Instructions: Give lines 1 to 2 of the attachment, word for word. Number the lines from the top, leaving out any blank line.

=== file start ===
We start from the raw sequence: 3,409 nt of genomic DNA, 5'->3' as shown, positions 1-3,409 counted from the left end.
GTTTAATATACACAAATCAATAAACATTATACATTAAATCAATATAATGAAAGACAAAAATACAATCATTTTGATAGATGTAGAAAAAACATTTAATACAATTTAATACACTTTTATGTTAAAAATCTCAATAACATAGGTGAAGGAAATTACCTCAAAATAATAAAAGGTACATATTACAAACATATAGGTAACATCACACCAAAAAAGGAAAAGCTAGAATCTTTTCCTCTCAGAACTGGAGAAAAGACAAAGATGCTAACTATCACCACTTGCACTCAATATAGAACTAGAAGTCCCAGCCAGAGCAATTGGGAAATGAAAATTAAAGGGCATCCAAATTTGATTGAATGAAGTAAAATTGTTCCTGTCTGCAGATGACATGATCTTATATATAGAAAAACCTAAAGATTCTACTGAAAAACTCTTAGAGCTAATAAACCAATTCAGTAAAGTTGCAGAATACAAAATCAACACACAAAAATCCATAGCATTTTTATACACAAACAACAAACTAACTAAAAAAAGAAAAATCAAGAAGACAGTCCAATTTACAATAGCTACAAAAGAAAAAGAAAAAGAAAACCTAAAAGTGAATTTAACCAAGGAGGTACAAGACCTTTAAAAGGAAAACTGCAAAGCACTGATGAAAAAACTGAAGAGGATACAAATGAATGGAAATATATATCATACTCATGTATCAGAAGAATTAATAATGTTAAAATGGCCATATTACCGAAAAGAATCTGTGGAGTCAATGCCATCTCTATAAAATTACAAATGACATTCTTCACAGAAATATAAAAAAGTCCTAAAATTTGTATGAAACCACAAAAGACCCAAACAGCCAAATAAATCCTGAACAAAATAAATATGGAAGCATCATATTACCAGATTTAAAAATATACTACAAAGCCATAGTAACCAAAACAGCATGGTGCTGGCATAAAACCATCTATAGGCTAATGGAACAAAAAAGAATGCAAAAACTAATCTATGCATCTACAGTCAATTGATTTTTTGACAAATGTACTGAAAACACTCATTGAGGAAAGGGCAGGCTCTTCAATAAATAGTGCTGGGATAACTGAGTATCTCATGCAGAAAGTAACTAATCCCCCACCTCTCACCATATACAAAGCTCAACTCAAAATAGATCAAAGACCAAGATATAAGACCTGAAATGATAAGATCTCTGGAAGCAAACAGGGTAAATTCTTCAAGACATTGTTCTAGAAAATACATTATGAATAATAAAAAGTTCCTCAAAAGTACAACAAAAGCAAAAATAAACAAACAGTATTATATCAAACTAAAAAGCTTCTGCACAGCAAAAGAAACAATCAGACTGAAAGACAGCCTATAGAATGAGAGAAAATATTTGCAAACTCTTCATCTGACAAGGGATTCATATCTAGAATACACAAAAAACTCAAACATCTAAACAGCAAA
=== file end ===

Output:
We start from the raw sequence: 3,409 nt of genomic DNA, 5'->3' as shown, positions 1-3,409 counted from the left end.
GTTTAATATACACAAATCAATAAACATTATACATTAAATCAATATAATGAAAGACAAAAATACAATCATTTTGATAGATGTAGAAAAAACATTTAATACAATTTAATACACTTTTATGTTAAAAATCTCAATAACATAGGTGAAGGAAATTACCTCAAAATAATAAAAGGTACATATTACAAACATATAGGTAACATCACACCAAAAAAGGAAAAGCTAGAATCTTTTCCTCTCAGAACTGGAGAAAAGACAAAGATGCTAACTATCACCACTTGCACTCAATATAGAACTAGAAGTCCCAGCCAGAGCAATTGGGAAATGAAAATTAAAGGGCATCCAAATTTGATTGAATGAAGTAAAATTGTTCCTGTCTGCAGATGACATGATCTTATATATAGAAAAACCTAAAGATTCTACTGAAAAACTCTTAGAGCTAATAAACCAATTCAGTAAAGTTGCAGAATACAAAATCAACACACAAAAATCCATAGCATTTTTATACACAAACAACAAACTAACTAAAAAAAGAAAAATCAAGAAGACAGTCCAATTTACAATAGCTACAAAAGAAAAAGAAAAAGAAAACCTAAAAGTGAATTTAACCAAGGAGGTACAAGACCTTTAAAAGGAAAACTGCAAAGCACTGATGAAAAAACTGAAGAGGATACAAATGAATGGAAATATATATCATACTCATGTATCAGAAGAATTAATAATGTTAAAATGGCCATATTACCGAAAAGAATCTGTGGAGTCAATGCCATCTCTATAAAATTACAAATGACATTCTTCACAGAAATATAAAAAAGTCCTAAAATTTGTATGAAACCACAAAAGACCCAAACAGCCAAATAAATCCTGAACAAAATAAATATGGAAGCATCATATTACCAGATTTAAAAATATACTACAAAGCCATAGTAACCAAAACAGCATGGTGCTGGCATAAAACCATCTATAGGCTAATGGAACAAAAAAGAATGCAAAAACTAATCTATGCATCTACAGTCAATTGATTTTTTGACAAATGTACTGAAAACACTCATTGAGGAAAGGGCAGGCTCTTCAATAAATAGTGCTGGGATAACTGAGTATCTCATGCAGAAAGTAACTAATCCCCCACCTCTCACCATATACAAAGCTCAACTCAAAATAGATCAAAGACCAAGATATAAGACCTGAAATGATAAGATCTCTGGAAGCAAACAGGGTAAATTCTTCAAGACATTGTTCTAGAAAATACATTATGAATAATAAAAAGTTCCTCAAAAGTACAACAAAAGCAAAAATAAACAAACAGTATTATATCAAACTAAAAAGCTTCTGCACAGCAAAAGAAACAATCAGACTGAAAGACAGCCTATAGAATGAGAGAAAATATTTGCAAACTCTTCATCTGACAAGGGATTCATATCTAGAATACACAAAAAACTCAAACATCTAAACAGCAAA